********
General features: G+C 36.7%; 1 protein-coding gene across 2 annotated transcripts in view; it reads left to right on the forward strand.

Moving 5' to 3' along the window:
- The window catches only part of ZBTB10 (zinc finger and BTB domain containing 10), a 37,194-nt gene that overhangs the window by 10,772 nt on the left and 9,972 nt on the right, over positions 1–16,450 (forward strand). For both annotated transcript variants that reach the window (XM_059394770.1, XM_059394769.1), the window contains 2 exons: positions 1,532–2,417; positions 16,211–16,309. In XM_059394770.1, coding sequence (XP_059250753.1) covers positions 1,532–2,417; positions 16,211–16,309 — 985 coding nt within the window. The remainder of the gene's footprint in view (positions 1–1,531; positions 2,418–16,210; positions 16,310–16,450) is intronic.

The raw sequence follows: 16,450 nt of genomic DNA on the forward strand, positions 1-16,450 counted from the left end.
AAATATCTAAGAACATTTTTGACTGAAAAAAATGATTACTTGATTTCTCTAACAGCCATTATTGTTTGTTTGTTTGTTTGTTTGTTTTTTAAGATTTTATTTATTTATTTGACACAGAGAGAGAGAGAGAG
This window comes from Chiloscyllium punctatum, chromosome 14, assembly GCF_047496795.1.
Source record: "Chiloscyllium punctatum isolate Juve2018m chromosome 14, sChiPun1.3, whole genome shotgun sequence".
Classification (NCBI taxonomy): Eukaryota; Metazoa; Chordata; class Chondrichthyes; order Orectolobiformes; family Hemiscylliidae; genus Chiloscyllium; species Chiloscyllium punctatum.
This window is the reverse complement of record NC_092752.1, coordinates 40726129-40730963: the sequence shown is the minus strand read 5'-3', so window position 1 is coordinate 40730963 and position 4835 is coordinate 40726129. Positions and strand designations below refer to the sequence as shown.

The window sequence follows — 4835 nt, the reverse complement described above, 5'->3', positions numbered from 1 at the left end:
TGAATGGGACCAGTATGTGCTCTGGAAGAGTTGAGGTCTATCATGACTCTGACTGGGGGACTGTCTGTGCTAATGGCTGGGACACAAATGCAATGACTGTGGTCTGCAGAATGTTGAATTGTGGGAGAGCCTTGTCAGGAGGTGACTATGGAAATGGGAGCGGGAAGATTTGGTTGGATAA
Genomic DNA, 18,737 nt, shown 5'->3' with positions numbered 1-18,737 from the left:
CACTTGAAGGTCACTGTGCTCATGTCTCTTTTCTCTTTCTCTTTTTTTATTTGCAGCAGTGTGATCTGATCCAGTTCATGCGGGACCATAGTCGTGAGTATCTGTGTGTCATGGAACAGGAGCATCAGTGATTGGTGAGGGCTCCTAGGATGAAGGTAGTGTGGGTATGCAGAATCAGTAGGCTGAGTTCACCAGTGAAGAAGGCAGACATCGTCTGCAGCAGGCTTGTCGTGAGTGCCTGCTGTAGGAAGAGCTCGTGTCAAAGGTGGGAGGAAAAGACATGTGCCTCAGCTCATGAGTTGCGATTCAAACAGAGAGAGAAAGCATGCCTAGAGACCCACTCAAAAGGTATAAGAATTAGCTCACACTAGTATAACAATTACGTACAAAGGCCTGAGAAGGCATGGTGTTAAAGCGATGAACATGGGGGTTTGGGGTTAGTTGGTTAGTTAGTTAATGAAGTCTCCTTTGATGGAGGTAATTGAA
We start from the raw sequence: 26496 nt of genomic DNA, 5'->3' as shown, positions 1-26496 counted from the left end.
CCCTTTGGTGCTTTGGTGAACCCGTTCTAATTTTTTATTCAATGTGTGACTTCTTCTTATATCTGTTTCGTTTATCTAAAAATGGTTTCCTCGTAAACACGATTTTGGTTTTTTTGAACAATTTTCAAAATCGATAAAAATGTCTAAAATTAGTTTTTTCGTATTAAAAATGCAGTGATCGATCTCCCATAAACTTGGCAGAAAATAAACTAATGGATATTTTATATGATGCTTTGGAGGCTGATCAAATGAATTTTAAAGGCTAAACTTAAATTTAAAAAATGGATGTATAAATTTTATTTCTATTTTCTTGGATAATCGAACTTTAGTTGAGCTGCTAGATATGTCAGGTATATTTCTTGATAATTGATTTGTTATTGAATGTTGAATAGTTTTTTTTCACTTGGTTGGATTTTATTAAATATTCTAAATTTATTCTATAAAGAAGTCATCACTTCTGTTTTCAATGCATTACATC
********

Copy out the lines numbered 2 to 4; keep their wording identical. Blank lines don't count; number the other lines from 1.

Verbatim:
Moving 5' to 3' along the window:
- The window catches only part of ZBTB10 (zinc finger and BTB domain containing 10), a 37,194-nt gene that overhangs the window by 10,772 nt on the left and 9,972 nt on the right, over positions 1–16,450 (forward strand). For both annotated transcript variants that reach the window (XM_059394770.1, XM_059394769.1), the window contains 2 exons: positions 1,532–2,417; positions 16,211–16,309. In XM_059394770.1, coding sequence (XP_059250753.1) covers positions 1,532–2,417; positions 16,211–16,309 — 985 coding nt within the window. The remainder of the gene's footprint in view (positions 1–1,531; positions 2,418–16,210; positions 16,310–16,450) is intronic.

The raw sequence follows: 16,450 nt of genomic DNA on the forward strand, positions 1-16,450 counted from the left end.